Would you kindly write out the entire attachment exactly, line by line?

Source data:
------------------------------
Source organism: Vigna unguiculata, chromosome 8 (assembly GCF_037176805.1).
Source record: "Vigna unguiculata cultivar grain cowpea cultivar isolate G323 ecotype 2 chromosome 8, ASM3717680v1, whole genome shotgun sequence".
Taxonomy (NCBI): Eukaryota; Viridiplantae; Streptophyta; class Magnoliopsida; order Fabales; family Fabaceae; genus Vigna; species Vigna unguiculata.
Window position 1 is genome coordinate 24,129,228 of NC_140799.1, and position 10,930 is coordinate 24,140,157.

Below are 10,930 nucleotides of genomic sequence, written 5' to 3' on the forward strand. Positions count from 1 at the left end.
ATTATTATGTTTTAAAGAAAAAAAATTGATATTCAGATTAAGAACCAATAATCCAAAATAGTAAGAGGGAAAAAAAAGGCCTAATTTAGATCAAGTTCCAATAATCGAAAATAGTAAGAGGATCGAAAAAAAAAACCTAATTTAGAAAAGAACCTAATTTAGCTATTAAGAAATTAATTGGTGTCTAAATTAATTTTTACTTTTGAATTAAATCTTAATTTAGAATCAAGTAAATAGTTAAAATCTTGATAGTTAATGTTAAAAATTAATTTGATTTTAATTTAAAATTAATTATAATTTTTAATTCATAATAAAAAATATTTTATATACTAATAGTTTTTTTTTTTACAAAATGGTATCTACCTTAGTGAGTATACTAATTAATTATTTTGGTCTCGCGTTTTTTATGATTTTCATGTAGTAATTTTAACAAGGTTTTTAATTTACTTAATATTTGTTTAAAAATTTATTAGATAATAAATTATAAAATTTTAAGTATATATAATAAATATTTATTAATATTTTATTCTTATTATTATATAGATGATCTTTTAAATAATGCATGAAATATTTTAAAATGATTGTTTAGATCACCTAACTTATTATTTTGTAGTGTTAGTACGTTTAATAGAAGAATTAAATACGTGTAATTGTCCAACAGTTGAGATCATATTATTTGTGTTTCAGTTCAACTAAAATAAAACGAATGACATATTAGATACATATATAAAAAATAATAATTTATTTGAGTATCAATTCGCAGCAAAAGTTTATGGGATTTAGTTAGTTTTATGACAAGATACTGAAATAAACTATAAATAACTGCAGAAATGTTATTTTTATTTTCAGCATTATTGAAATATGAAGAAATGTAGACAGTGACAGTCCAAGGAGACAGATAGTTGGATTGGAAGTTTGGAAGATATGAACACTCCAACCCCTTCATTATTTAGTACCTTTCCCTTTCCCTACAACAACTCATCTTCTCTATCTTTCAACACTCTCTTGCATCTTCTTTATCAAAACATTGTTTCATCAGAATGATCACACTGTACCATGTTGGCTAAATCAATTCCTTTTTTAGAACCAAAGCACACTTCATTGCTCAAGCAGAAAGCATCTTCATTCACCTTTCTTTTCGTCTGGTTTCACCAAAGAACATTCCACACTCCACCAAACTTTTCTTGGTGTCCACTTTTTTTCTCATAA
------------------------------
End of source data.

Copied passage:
Source organism: Vigna unguiculata, chromosome 8 (assembly GCF_037176805.1).
Source record: "Vigna unguiculata cultivar grain cowpea cultivar isolate G323 ecotype 2 chromosome 8, ASM3717680v1, whole genome shotgun sequence".
Taxonomy (NCBI): Eukaryota; Viridiplantae; Streptophyta; class Magnoliopsida; order Fabales; family Fabaceae; genus Vigna; species Vigna unguiculata.
Window position 1 is genome coordinate 24,129,228 of NC_140799.1, and position 10,930 is coordinate 24,140,157.

Below are 10,930 nucleotides of genomic sequence, written 5' to 3' on the forward strand. Positions count from 1 at the left end.
ATTATTATGTTTTAAAGAAAAAAAATTGATATTCAGATTAAGAACCAATAATCCAAAATAGTAAGAGGGAAAAAAAAGGCCTAATTTAGATCAAGTTCCAATAATCGAAAATAGTAAGAGGATCGAAAAAAAAAACCTAATTTAGAAAAGAACCTAATTTAGCTATTAAGAAATTAATTGGTGTCTAAATTAATTTTTACTTTTGAATTAAATCTTAATTTAGAATCAAGTAAATAGTTAAAATCTTGATAGTTAATGTTAAAAATTAATTTGATTTTAATTTAAAATTAATTATAATTTTTAATTCATAATAAAAAATATTTTATATACTAATAGTTTTTTTTTTTACAAAATGGTATCTACCTTAGTGAGTATACTAATTAATTATTTTGGTCTCGCGTTTTTTATGATTTTCATGTAGTAATTTTAACAAGGTTTTTAATTTACTTAATATTTGTTTAAAAATTTATTAGATAATAAATTATAAAATTTTAAGTATATATAATAAATATTTATTAATATTTTATTCTTATTATTATATAGATGATCTTTTAAATAATGCATGAAATATTTTAAAATGATTGTTTAGATCACCTAACTTATTATTTTGTAGTGTTAGTACGTTTAATAGAAGAATTAAATACGTGTAATTGTCCAACAGTTGAGATCATATTATTTGTGTTTCAGTTCAACTAAAATAAAACGAATGACATATTAGATACATATATAAAAAATAATAATTTATTTGAGTATCAATTCGCAGCAAAAGTTTATGGGATTTAGTTAGTTTTATGACAAGATACTGAAATAAACTATAAATAACTGCAGAAATGTTATTTTTATTTTCAGCATTATTGAAATATGAAGAAATGTAGACAGTGACAGTCCAAGGAGACAGATAGTTGGATTGGAAGTTTGGAAGATATGAACACTCCAACCCCTTCATTATTTAGTACCTTTCCCTTTCCCTACAACAACTCATCTTCTCTATCTTTCAACACTCTCTTGCATCTTCTTTATCAAAACATTGTTTCATCAGAATGATCACACTGTACCATGTTGGCTAAATCAATTCCTTTTTTAGAACCAAAGCACACTTCATTGCTCAAGCAGAAAGCATCTTCATTCACCTTTCTTTTCGTCTGGTTTCACCAAAGAACATTCCACACTCCACCAAACTTTTCTTGGTGTCCACTTTTTTTCTCATAA